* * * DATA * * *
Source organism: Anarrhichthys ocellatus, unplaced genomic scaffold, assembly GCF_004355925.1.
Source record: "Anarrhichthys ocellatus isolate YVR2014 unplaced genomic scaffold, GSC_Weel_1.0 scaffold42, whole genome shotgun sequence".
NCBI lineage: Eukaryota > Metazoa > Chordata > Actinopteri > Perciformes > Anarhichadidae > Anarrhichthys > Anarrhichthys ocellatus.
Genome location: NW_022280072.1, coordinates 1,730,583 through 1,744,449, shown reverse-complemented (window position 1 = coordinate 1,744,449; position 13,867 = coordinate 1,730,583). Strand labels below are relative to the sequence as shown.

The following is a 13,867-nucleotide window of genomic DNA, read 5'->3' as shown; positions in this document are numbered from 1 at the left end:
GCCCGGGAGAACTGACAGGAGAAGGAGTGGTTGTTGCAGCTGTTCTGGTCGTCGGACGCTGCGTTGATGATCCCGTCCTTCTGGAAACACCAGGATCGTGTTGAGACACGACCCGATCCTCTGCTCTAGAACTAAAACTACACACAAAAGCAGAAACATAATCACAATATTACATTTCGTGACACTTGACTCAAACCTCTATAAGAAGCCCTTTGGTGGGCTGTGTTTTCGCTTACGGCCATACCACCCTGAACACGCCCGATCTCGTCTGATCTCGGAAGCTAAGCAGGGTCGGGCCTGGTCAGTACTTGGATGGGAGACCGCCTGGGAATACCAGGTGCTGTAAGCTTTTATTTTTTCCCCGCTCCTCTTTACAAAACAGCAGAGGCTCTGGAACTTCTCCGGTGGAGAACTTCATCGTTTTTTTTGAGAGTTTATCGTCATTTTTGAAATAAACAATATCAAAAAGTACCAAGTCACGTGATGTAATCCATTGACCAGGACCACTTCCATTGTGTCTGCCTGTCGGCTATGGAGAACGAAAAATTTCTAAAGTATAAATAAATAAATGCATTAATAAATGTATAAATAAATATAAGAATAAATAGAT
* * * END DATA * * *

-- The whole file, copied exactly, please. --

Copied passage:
Source organism: Anarrhichthys ocellatus, unplaced genomic scaffold, assembly GCF_004355925.1.
Source record: "Anarrhichthys ocellatus isolate YVR2014 unplaced genomic scaffold, GSC_Weel_1.0 scaffold42, whole genome shotgun sequence".
NCBI lineage: Eukaryota > Metazoa > Chordata > Actinopteri > Perciformes > Anarhichadidae > Anarrhichthys > Anarrhichthys ocellatus.
Genome location: NW_022280072.1, coordinates 1,730,583 through 1,744,449, shown reverse-complemented (window position 1 = coordinate 1,744,449; position 13,867 = coordinate 1,730,583). Strand labels below are relative to the sequence as shown.

The following is a 13,867-nucleotide window of genomic DNA, read 5'->3' as shown; positions in this document are numbered from 1 at the left end:
GCCCGGGAGAACTGACAGGAGAAGGAGTGGTTGTTGCAGCTGTTCTGGTCGTCGGACGCTGCGTTGATGATCCCGTCCTTCTGGAAACACCAGGATCGTGTTGAGACACGACCCGATCCTCTGCTCTAGAACTAAAACTACACACAAAAGCAGAAACATAATCACAATATTACATTTCGTGACACTTGACTCAAACCTCTATAAGAAGCCCTTTGGTGGGCTGTGTTTTCGCTTACGGCCATACCACCCTGAACACGCCCGATCTCGTCTGATCTCGGAAGCTAAGCAGGGTCGGGCCTGGTCAGTACTTGGATGGGAGACCGCCTGGGAATACCAGGTGCTGTAAGCTTTTATTTTTTCCCCGCTCCTCTTTACAAAACAGCAGAGGCTCTGGAACTTCTCCGGTGGAGAACTTCATCGTTTTTTTTGAGAGTTTATCGTCATTTTTGAAATAAACAATATCAAAAAGTACCAAGTCACGTGATGTAATCCATTGACCAGGACCACTTCCATTGTGTCTGCCTGTCGGCTATGGAGAACGAAAAATTTCTAAAGTATAAATAAATAAATGCATTAATAAATGTATAAATAAATATAAGAATAAATAGAT